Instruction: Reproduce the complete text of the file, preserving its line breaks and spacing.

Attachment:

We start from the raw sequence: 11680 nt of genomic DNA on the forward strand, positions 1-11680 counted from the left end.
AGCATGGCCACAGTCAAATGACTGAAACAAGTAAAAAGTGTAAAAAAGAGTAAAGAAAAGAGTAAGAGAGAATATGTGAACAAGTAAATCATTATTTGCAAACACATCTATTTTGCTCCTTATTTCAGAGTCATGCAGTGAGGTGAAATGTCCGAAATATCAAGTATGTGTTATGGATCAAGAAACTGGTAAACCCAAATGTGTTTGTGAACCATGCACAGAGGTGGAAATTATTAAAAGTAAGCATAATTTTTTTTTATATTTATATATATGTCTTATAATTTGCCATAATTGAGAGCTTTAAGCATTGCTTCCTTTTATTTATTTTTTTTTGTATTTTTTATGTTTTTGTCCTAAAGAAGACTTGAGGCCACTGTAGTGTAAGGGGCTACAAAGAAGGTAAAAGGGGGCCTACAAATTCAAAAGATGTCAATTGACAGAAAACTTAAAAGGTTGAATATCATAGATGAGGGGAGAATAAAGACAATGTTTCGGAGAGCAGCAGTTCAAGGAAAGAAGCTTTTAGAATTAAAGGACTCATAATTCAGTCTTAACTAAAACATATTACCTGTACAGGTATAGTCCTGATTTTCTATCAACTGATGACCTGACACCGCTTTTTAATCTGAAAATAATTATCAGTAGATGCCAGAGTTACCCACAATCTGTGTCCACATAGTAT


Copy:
We start from the raw sequence: 11680 nt of genomic DNA on the forward strand, positions 1-11680 counted from the left end.
AGCATGGCCACAGTCAAATGACTGAAACAAGTAAAAAGTGTAAAAAAGAGTAAAGAAAAGAGTAAGAGAGAATATGTGAACAAGTAAATCATTATTTGCAAACACATCTATTTTGCTCCTTATTTCAGAGTCATGCAGTGAGGTGAAATGTCCGAAATATCAAGTATGTGTTATGGATCAAGAAACTGGTAAACCCAAATGTGTTTGTGAACCATGCACAGAGGTGGAAATTATTAAAAGTAAGCATAATTTTTTTTTATATTTATATATATGTCTTATAATTTGCCATAATTGAGAGCTTTAAGCATTGCTTCCTTTTATTTATTTTTTTTTGTATTTTTTATGTTTTTGTCCTAAAGAAGACTTGAGGCCACTGTAGTGTAAGGGGCTACAAAGAAGGTAAAAGGGGGCCTACAAATTCAAAAGATGTCAATTGACAGAAAACTTAAAAGGTTGAATATCATAGATGAGGGGAGAATAAAGACAATGTTTCGGAGAGCAGCAGTTCAAGGAAAGAAGCTTTTAGAATTAAAGGACTCATAATTCAGTCTTAACTAAAACATATTACCTGTACAGGTATAGTCCTGATTTTCTATCAACTGATGACCTGACACCGCTTTTTAATCTGAAAATAATTATCAGTAGATGCCAGAGTTACCCACAATCTGTGTCCACATAGTAT